Mesh/Other muni networking projects
Libraries- As part of the Gigabit Libraries pilot project, a number of libraries have begun sharing their connections with public parks and downtown districts. Here's an article about the project, and an example of a community in Colorado that has used kickstarter to purchase the equipment they need to keep the project going after the initial pilot ends.
Schools- As more and more schools start to move homework online, administrators are plagued by images of kids crowding into McDonals, using their open network to get their school work done. There's growing recognition that connecting the classrooms is not enough; kids need access in their homes. Mesh networks provide a low cost way to use the school's connection to provide internet to their student's homes. And as people in DC revisit the E-Rate program, one data point that drives incumbent ISPs crazy is the amount schools pay for bandwidth in places where a public utility runs a municipal fiber network, versus places where the schools must purchase connectivity from ISPs.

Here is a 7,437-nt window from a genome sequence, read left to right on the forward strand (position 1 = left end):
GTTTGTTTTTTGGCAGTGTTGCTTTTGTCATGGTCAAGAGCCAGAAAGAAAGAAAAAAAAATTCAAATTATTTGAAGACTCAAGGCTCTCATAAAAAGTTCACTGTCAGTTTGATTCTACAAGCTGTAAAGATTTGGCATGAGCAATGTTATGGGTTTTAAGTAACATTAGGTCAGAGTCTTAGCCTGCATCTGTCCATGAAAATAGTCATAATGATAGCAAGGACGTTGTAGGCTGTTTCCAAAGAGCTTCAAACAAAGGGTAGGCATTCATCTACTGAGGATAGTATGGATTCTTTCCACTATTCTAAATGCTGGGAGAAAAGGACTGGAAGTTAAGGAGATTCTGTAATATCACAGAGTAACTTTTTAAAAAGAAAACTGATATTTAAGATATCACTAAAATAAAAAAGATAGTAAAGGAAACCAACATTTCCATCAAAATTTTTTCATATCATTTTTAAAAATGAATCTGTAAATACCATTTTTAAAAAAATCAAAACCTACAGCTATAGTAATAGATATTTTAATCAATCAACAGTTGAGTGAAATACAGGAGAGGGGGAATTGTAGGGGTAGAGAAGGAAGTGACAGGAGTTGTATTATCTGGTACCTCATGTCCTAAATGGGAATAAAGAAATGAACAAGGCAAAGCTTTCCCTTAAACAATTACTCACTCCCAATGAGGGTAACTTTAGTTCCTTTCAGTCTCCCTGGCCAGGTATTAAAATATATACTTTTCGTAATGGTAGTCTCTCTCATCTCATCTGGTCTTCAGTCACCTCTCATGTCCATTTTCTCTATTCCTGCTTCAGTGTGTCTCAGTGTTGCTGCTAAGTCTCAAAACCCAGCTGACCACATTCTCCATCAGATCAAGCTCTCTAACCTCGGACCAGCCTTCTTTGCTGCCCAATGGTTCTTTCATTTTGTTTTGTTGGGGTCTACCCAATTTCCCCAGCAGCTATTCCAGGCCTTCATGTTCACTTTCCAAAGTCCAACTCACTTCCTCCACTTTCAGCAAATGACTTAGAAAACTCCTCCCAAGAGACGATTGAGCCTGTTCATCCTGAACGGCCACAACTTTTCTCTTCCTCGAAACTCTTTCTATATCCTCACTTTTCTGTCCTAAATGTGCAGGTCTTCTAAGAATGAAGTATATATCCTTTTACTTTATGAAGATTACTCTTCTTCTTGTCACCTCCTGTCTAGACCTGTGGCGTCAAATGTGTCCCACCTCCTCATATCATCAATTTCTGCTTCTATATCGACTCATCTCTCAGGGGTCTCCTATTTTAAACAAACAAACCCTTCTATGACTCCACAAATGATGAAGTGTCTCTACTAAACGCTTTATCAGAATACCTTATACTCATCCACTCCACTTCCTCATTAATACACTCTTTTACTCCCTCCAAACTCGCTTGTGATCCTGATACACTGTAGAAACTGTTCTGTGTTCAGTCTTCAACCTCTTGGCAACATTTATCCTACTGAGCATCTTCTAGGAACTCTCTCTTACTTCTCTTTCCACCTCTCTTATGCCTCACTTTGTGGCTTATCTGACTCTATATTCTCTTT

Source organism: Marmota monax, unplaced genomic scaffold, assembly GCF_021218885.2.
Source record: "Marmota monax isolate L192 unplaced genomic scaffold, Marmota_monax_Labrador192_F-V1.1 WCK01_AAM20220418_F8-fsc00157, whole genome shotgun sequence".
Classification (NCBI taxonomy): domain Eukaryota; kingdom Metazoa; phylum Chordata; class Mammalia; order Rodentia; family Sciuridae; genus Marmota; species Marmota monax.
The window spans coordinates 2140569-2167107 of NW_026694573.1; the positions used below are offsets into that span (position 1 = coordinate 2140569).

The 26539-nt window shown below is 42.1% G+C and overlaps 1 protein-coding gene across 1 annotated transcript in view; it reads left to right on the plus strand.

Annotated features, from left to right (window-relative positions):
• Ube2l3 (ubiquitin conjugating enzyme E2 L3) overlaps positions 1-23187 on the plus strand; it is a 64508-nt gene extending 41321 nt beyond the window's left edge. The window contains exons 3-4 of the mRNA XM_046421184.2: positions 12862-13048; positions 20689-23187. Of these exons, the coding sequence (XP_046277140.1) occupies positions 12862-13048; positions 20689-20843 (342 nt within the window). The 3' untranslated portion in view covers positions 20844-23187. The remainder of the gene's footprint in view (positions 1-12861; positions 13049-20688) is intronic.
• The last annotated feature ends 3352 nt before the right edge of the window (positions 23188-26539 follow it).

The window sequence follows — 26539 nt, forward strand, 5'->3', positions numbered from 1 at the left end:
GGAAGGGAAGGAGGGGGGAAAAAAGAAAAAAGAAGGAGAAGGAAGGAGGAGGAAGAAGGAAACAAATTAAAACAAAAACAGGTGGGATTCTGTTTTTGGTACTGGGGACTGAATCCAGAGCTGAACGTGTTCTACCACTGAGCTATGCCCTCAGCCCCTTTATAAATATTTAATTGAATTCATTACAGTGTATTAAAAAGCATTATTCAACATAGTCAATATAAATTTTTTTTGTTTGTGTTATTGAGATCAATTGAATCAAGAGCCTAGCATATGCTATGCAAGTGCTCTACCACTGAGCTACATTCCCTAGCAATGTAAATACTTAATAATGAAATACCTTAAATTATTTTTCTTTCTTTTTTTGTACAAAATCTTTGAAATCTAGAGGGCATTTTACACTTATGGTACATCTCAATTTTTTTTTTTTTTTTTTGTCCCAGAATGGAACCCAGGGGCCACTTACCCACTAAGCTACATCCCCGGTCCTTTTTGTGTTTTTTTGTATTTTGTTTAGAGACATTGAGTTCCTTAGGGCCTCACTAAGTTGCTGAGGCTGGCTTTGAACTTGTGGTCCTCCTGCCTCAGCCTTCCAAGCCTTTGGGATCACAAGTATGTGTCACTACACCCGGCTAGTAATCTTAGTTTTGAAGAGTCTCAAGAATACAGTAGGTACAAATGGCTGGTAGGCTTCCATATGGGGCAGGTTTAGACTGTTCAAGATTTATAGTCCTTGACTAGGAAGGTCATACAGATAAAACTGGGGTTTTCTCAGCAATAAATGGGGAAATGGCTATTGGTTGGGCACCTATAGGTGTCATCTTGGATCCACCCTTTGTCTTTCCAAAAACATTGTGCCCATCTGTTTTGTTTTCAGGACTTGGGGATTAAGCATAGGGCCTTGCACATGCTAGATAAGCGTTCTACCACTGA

Muni-Fiber- Mayors all across the country are trying to figure out way to offer businesses high-speed, low-cost connectivity. A few are pursuing public-private partnerships with ISPs, but many more are building their own fiber networks, and either making them available on an open-access model, or provide internet, video and phone services through the local public utility. For a great map of all the muni-networking projects in America, click here. Chris Mitchell of the Institute for Local Self Reliance is one of the strongest advocates of community-owned communications infrastructure.